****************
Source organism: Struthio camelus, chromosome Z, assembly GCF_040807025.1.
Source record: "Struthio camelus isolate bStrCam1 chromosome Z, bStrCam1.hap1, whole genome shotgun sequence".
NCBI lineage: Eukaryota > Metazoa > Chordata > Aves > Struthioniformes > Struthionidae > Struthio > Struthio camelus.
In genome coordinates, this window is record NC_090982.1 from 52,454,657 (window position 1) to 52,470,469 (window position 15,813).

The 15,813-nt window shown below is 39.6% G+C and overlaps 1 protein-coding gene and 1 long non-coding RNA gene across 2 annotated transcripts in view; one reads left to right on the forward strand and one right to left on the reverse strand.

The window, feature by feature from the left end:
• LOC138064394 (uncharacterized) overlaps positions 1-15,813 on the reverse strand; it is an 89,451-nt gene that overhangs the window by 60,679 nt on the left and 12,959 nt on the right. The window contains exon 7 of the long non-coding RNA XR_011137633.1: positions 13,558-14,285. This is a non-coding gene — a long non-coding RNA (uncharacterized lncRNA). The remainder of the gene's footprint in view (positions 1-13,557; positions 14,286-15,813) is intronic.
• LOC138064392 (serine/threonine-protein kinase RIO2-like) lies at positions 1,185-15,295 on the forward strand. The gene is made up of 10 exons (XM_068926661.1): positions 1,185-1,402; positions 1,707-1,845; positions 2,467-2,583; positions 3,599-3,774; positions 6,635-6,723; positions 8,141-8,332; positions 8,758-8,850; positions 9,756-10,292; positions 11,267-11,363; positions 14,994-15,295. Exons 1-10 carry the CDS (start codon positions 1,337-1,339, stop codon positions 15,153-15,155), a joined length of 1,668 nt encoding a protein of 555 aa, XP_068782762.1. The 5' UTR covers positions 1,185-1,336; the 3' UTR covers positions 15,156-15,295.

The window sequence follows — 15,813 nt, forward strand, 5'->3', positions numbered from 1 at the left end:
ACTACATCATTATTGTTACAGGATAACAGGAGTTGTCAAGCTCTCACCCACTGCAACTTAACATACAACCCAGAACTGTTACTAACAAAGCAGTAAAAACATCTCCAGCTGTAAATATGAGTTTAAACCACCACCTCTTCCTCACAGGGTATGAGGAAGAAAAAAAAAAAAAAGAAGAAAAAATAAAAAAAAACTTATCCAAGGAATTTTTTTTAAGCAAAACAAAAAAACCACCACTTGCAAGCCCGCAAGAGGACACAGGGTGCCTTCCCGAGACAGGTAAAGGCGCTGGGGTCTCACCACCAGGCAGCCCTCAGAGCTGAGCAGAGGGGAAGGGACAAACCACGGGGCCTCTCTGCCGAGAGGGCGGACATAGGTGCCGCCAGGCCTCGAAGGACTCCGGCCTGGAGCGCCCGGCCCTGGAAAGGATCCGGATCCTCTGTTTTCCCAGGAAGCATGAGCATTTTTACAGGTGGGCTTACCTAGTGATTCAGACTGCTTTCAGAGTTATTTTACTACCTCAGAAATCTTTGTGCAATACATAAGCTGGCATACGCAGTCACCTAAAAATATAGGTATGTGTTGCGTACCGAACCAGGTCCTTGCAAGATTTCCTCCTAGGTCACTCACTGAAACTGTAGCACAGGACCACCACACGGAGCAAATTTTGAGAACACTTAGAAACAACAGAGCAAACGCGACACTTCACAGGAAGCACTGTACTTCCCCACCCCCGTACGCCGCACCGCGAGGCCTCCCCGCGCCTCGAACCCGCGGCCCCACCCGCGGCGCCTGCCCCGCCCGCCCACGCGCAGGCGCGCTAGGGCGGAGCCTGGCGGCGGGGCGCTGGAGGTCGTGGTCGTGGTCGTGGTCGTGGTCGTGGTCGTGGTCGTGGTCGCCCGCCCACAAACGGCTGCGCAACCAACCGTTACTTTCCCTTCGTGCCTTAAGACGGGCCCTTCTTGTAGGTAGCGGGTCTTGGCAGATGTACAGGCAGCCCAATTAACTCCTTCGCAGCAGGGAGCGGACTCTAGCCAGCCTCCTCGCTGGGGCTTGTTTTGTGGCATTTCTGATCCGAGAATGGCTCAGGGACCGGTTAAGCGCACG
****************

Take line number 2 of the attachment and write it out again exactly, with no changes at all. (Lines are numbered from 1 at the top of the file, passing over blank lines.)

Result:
Source record: "Struthio camelus isolate bStrCam1 chromosome Z, bStrCam1.hap1, whole genome shotgun sequence".